Walter Onnoghen, chief justice of Nigeria (CJN), may have more trouble coming his way as detectives have allegedly traced suspicious transactions to his accounts.
According to The Nation, the transactions include a $800,000 Standard Chartered Bank investment subscription, $630,000 lodged in some of the accounts through what is described as “structured payments” in tranches of $10,000 each.
Most of the lodgments, effected between 2012 and 2016, were said to have been undeclared in Onnoghen’s assets declaration form.
Already, the Nigerian Financial Intelligence Unit (NFIU) has restricted the operation of five accounts with about $3 million.
An intelligence report seen by the newspaper reads: “Pattern of structured payments of $10,000.00 each in 2012. For example, a total of $630,000.00 was credited to the accounts using this pattern.
“Similarly structured payments of $10,000.00 amounting to $297,800.00, $50,000.00 and $36,000.00 were deposited in the account in 2013, 2015 and 2016 respectively.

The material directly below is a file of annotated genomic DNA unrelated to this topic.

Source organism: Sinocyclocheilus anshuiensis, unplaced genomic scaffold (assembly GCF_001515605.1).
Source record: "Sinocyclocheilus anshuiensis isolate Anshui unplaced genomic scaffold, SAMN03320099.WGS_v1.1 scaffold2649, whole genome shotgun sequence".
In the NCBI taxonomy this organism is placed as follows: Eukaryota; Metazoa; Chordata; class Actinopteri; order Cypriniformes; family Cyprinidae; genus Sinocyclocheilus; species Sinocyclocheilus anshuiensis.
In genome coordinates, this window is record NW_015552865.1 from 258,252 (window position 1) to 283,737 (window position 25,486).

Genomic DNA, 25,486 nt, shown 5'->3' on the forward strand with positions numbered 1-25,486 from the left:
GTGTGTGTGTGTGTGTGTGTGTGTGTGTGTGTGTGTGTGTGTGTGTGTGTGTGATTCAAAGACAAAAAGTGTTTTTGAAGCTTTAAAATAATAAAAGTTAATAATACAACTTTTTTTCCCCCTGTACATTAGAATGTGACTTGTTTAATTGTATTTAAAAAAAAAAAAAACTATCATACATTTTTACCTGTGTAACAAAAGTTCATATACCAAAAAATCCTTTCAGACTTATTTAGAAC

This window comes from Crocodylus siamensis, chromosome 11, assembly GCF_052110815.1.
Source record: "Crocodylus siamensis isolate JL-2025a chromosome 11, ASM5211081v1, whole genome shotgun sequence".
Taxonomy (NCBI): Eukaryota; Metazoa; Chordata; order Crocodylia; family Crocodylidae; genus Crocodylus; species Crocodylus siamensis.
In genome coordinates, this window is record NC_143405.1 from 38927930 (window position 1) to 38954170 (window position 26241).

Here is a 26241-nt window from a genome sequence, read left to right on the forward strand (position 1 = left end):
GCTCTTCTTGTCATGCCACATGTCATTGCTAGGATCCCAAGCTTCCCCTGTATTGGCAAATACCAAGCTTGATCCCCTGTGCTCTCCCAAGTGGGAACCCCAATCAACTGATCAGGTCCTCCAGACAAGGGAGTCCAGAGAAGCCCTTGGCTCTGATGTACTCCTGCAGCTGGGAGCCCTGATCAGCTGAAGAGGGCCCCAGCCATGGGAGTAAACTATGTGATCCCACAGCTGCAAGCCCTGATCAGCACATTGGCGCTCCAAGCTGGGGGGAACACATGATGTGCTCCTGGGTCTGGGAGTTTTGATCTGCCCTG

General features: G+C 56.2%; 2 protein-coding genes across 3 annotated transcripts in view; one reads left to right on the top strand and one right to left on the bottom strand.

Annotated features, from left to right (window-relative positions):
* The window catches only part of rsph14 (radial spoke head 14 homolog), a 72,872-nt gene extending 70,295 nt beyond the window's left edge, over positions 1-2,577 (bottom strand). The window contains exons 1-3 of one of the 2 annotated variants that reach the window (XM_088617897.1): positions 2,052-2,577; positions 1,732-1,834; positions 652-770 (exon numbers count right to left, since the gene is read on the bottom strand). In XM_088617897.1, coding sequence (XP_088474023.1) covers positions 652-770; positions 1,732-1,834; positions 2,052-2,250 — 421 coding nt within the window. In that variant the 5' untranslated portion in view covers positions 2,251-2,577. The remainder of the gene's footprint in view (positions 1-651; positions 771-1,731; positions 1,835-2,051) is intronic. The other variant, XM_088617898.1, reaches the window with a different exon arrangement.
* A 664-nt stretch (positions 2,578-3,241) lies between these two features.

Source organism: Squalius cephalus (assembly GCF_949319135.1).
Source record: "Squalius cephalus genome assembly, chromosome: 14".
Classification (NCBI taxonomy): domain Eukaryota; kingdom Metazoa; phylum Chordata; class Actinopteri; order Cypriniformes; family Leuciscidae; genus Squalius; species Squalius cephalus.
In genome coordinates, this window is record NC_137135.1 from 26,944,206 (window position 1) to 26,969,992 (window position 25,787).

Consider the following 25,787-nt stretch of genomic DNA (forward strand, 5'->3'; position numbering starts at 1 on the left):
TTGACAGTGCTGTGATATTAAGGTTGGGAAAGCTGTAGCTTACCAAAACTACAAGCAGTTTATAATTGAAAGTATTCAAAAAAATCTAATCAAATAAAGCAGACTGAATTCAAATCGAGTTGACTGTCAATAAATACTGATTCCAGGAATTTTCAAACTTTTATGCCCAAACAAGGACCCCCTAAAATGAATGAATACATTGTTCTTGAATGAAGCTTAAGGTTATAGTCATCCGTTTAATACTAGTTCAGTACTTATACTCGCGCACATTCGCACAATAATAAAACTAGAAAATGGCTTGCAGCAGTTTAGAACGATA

“There was also a credit of $121,116.00 into the account from 2014 to 2016 from Life Friend Plc. The payments were in four installments, of $30,279.00 each. These payments suggest the suspect has investments.
“A payment at $482,966.00 from Alicia Redemption Pro and shortly after, $800,000.00 was invested in SCB Investment subscription. We are in the process of verifying these transactions.
“Other suspicious transactions in the account are credit of $19,764.00 from Pur of Noble and seven (7) payments of $3,250.00, each amounting to $22,750.00 from Lloyds TSB.”
The investigative team also reportedly discovered a self-transfer of £40,268.40 into his pounds sterling account on May 31, 2016.
There were also self-deposits by the CJN of £49,760.00 from July 2015 to September 2016 but the balance as at September 30, 2016 was £108,348.00.
On the naira account, the intelligence report read: “The following highlights some of the suspicious activities in the account: A transfer of N41,262.000.00 ($260,000) was made from the dollar account. The money was used to make payment of N41million to Ad hoc Committee on the Sale of Federal Government Houses, suggesting that he bought a property with proceeds of the transfer.
“The only other significant transactions in the accounts are six (6) structured cash payments of N500,000.00 each and one payment of N700,000.00 amounting to N3.7mlllion from November, 2013 to August, 2016.”
All the transactions, according to the newspaper, are reportedly being investigated to determine whether they violated the code of conduct for judicial officers, which was put in place by the National Judicial Council (NJC).
Amid his trial at the Code of Conduct Tribunal (CCB), the federal government had asked Onnoghen to “step aside” as the CJN.
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